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Europe

Russian, Ukraine Agree to Resume Gas Supplies to Europe

Russian is prepared to resume gas shipments fully starting Monday, Russian Prime Minister Vladimir Putin said Sunday morning after a prolonged negotiating session in Moscow with his Ukrainian counterpart.

A Ukrainian worker operates valves in a gas storage and transit point in Boyarka

It could take several days for the gas to reach Europe, once the pipes are reopened

Putin and Ukrainian Prime Minister Yulia Tymoshenko are set to sign documents Monday, Jan. 19, to end the gas crisis, which has blocked shipments of Russian gas to Ukraine and much of Western Europe since the beginning of the year.

In a statement issued Sunday, the European Commission welcomed the agreement, but said it remained to be seen whether gas would actually arrive in Europe in the coming days.

Experts have said it could take up to three days for gas supplies to reach Europe and for pressure to return to normal in pipelines after the taps are opened. For some countries which have nearly run out of reserve supplies, this could continue to create short-term problems.

Under the agreement, Ukraine would be offered a 20-percent discount on the market price for Russian gas deliveries this year, if it agrees to keep transits fees for pumping gas to Europe via its pipelines at the 2008 level. For Ukraine, this still means a substantial increase in the first quarter.

Putin said both countries would switch to European market prices in their gas trade starting in 2010.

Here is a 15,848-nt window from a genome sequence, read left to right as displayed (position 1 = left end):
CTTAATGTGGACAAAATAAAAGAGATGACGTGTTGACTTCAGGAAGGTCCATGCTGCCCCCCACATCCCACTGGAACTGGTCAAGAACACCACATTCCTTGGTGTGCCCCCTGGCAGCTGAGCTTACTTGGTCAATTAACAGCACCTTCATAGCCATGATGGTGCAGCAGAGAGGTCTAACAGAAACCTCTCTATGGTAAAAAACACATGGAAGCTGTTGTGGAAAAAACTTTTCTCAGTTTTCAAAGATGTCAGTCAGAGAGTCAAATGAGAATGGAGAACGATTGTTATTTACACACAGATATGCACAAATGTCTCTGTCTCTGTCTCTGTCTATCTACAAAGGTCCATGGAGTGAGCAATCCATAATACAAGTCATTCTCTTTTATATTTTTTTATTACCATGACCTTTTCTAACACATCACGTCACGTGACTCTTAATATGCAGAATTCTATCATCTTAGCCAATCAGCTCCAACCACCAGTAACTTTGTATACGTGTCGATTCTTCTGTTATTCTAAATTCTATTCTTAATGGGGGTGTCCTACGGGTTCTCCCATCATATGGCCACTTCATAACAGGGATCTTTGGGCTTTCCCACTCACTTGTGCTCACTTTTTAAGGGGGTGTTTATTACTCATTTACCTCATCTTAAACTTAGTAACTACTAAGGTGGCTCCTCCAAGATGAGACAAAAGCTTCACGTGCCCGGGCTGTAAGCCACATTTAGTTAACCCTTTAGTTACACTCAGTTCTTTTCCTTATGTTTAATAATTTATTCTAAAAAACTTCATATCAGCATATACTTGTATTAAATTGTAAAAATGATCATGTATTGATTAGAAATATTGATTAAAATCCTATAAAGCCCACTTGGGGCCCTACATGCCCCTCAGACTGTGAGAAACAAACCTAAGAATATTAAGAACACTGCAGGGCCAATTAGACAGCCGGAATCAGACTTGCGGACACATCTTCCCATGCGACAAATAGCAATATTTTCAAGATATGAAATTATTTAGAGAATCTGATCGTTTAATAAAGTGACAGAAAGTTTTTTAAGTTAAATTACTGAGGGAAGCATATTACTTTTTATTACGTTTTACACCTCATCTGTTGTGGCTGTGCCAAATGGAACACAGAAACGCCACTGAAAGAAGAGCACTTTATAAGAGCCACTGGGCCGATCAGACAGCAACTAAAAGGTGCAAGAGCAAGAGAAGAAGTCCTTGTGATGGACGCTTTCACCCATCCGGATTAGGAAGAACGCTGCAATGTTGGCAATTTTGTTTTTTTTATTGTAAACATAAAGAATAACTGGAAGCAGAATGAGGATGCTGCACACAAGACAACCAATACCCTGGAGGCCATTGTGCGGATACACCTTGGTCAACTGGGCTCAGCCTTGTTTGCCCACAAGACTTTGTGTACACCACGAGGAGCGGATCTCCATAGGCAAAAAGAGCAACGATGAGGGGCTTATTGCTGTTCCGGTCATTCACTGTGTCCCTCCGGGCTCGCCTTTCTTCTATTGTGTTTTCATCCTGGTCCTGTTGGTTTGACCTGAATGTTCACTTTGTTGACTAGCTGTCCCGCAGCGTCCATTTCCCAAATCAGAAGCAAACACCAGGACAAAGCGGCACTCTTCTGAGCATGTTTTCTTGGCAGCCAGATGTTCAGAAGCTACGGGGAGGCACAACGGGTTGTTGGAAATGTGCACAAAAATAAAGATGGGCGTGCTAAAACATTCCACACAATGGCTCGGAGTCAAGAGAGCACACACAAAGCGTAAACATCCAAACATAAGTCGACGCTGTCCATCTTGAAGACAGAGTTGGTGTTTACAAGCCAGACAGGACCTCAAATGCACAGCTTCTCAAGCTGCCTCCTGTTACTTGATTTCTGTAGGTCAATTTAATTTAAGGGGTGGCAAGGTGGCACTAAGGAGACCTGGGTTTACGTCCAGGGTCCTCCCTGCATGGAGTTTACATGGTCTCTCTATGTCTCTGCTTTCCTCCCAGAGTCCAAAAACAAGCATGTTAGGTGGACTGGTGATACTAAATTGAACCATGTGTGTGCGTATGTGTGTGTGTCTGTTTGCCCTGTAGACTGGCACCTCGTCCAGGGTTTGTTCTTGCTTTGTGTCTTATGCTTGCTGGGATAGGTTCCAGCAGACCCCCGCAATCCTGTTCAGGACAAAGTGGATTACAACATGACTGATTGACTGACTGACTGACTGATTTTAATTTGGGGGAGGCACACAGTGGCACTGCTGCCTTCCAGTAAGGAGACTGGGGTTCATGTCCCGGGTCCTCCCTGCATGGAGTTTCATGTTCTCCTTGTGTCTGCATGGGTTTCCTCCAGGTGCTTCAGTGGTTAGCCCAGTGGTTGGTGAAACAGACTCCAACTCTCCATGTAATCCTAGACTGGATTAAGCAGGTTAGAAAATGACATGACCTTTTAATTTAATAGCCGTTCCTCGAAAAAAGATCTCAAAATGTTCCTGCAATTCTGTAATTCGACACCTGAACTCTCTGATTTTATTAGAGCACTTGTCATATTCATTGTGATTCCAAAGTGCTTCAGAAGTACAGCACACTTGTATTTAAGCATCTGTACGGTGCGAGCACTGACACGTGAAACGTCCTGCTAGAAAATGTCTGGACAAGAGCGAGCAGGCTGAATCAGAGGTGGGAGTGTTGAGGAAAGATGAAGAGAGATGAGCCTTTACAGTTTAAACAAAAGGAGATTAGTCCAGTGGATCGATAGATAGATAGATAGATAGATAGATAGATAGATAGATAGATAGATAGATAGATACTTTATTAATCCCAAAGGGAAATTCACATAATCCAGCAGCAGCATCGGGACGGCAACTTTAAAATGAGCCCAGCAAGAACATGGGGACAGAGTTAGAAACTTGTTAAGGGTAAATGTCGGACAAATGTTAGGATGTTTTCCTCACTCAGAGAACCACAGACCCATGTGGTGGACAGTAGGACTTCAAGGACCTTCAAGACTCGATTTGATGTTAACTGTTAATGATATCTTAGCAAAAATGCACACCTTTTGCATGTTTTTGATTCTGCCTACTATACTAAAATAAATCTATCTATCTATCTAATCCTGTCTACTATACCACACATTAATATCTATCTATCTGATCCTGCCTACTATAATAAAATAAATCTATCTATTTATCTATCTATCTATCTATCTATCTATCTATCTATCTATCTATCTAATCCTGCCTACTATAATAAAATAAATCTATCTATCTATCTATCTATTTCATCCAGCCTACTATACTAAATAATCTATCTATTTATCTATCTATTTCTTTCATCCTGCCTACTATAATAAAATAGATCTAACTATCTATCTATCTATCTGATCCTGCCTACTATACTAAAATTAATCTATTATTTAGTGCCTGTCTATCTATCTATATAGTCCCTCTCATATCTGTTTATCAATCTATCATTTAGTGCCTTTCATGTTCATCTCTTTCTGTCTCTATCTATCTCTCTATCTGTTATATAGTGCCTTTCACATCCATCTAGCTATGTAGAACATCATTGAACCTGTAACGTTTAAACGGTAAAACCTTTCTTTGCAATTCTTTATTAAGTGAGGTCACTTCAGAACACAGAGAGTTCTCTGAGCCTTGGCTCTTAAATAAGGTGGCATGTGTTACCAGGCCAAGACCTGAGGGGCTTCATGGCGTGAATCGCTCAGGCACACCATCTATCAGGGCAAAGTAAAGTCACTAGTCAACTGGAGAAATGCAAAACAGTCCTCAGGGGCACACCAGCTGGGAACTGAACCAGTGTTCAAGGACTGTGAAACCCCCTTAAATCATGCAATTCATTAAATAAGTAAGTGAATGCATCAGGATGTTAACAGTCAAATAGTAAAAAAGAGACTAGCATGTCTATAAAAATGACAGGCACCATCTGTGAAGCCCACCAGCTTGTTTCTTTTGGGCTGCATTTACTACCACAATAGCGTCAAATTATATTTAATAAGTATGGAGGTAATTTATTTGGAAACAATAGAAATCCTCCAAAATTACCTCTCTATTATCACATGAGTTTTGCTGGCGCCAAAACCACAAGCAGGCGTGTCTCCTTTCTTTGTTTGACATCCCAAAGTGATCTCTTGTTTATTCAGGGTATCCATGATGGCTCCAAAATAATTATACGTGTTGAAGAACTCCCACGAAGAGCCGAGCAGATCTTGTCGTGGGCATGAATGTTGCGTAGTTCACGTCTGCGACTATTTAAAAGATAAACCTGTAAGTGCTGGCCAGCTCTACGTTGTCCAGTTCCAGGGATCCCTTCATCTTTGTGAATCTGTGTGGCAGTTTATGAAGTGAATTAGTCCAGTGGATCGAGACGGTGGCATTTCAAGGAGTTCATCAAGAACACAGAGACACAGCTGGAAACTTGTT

EU was getting anxious

Europe receives a quarter of its gas from Russia, 80 percent of which flows through Ukrainian pipelines.

Vladimir Putin and Yulia Timoshenko

Putin and Timoshenko are ready to ink the deal

The European Union had called the weekend talks the "last and best chance" for both sides to salvage their reputation as reliable suppliers. The bloc also threatened to review its relations with both Russia and Ukraine if the dispute were not resolved this weekend.

Kyiv and Moscow have both sought to bring the EU in as an arbitrator in their dispute, but the rushed energy summits was snubbed by Western Europe, who seemed in angry retreat after a failed bid to broker renewed gas transits one week ago.

It was still unclear Sunday whether Tymoshenko had the backing of her political rival Ukrainian President Viktor Yushchenko for the deal she negotiated in Moscow.

Russia embargoed gas supplies to Ukraine on Jan. 1 when Kyiv balked at paying more for gas in 2009. Russia then halted all supplies of gas to Ukraine on Jan. 7 amid accusations that Kyiv was stealing gas destined for European customers further downstream.

The two sides made no mention of the more than $600 million that Russia claims Ukraine still owes for 2008 supplies.

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